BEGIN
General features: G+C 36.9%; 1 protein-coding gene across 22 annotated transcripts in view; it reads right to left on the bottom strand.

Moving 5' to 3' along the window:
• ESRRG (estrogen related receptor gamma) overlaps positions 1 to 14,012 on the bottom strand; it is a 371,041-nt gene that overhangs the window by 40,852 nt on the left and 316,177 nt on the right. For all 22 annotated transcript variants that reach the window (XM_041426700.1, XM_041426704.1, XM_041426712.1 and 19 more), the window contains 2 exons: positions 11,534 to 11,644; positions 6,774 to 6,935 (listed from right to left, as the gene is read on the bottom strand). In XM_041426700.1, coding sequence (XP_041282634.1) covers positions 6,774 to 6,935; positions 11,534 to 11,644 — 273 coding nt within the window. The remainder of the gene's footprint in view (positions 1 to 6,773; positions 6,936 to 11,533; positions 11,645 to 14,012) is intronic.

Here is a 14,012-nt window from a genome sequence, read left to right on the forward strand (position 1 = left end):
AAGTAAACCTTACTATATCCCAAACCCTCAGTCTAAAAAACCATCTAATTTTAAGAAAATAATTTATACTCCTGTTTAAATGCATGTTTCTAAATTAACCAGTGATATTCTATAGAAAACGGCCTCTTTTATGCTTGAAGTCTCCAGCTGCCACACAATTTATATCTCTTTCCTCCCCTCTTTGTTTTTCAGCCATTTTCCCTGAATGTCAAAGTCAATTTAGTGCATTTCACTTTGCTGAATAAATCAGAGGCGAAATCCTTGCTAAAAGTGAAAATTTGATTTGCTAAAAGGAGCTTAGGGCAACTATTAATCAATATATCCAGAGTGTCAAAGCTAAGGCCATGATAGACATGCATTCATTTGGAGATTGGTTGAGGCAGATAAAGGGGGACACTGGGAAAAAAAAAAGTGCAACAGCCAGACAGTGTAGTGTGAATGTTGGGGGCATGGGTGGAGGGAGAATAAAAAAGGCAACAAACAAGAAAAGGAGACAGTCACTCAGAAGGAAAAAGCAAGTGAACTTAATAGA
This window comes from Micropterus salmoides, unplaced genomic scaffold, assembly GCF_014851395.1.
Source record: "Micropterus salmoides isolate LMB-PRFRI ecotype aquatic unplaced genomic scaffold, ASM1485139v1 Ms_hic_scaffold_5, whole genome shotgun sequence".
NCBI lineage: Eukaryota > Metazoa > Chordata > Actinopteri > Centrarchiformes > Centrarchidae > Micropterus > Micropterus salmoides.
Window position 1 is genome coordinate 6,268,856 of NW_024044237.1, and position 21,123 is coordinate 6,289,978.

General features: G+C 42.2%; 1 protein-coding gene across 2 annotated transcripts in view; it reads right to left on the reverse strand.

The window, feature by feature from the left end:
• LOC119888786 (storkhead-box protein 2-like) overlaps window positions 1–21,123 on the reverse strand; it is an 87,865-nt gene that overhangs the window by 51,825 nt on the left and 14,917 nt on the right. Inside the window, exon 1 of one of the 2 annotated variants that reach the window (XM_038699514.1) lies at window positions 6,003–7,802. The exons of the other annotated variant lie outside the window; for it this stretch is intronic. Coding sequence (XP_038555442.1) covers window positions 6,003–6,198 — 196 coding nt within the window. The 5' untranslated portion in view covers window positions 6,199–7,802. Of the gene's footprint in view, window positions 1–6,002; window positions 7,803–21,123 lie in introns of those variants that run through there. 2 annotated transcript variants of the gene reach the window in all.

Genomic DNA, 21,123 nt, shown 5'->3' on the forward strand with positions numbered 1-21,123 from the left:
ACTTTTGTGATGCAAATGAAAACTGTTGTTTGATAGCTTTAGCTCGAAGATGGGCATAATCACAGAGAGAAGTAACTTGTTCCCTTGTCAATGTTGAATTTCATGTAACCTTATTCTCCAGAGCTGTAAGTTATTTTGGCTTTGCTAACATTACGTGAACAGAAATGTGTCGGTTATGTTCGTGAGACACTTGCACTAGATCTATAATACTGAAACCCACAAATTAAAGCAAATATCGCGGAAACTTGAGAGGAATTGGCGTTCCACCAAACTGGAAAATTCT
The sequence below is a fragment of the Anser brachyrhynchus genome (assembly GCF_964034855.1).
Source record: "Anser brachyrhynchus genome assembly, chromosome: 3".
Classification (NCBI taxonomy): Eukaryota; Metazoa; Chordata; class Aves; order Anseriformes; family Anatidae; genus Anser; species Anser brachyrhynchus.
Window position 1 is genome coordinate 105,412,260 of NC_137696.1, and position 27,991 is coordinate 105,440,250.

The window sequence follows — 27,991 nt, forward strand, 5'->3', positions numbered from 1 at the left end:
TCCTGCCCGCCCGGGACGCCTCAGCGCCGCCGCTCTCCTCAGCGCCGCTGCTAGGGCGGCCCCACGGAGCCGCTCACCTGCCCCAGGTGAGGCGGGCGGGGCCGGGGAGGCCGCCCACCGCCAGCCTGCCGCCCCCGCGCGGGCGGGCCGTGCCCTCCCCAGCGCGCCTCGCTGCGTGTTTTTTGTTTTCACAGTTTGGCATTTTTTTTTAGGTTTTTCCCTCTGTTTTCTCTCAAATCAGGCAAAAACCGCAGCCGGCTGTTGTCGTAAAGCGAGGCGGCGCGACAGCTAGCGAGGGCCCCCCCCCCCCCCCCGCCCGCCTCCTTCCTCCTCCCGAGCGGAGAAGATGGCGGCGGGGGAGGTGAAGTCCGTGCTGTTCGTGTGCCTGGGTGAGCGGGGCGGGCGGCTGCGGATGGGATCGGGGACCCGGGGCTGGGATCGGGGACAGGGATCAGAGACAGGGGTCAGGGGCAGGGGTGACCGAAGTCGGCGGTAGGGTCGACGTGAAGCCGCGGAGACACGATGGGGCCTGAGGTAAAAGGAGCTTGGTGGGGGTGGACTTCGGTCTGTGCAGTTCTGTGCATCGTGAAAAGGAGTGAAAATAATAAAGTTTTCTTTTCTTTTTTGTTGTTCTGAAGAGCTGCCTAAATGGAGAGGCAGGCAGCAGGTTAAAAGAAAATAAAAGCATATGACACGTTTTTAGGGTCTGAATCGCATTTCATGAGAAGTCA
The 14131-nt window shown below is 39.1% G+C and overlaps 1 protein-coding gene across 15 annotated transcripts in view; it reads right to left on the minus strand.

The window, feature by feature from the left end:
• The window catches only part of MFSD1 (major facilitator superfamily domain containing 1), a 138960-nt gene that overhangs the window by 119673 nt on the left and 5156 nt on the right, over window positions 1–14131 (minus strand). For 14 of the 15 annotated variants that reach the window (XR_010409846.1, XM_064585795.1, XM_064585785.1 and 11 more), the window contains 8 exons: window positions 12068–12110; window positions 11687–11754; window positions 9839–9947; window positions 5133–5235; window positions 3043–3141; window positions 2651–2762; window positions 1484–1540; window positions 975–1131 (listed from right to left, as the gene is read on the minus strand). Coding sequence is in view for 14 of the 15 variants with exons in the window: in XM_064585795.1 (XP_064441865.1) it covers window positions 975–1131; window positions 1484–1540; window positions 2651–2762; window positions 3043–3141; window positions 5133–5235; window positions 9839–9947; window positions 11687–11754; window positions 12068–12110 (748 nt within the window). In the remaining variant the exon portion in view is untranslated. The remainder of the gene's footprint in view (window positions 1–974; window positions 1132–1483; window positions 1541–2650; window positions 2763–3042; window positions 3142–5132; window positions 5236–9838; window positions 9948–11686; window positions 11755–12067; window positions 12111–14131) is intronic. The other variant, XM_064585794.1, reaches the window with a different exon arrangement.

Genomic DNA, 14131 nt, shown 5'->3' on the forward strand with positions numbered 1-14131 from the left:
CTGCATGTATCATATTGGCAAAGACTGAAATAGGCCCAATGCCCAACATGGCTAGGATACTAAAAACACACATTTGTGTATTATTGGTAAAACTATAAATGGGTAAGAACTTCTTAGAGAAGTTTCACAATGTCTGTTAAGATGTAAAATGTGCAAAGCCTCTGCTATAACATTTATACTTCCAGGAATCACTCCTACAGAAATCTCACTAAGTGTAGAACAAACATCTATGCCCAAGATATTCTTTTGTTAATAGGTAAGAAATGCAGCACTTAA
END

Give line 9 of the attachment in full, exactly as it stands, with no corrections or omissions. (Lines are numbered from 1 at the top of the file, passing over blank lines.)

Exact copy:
Window position 1 is genome coordinate 6,268,856 of NW_024044237.1, and position 21,123 is coordinate 6,289,978.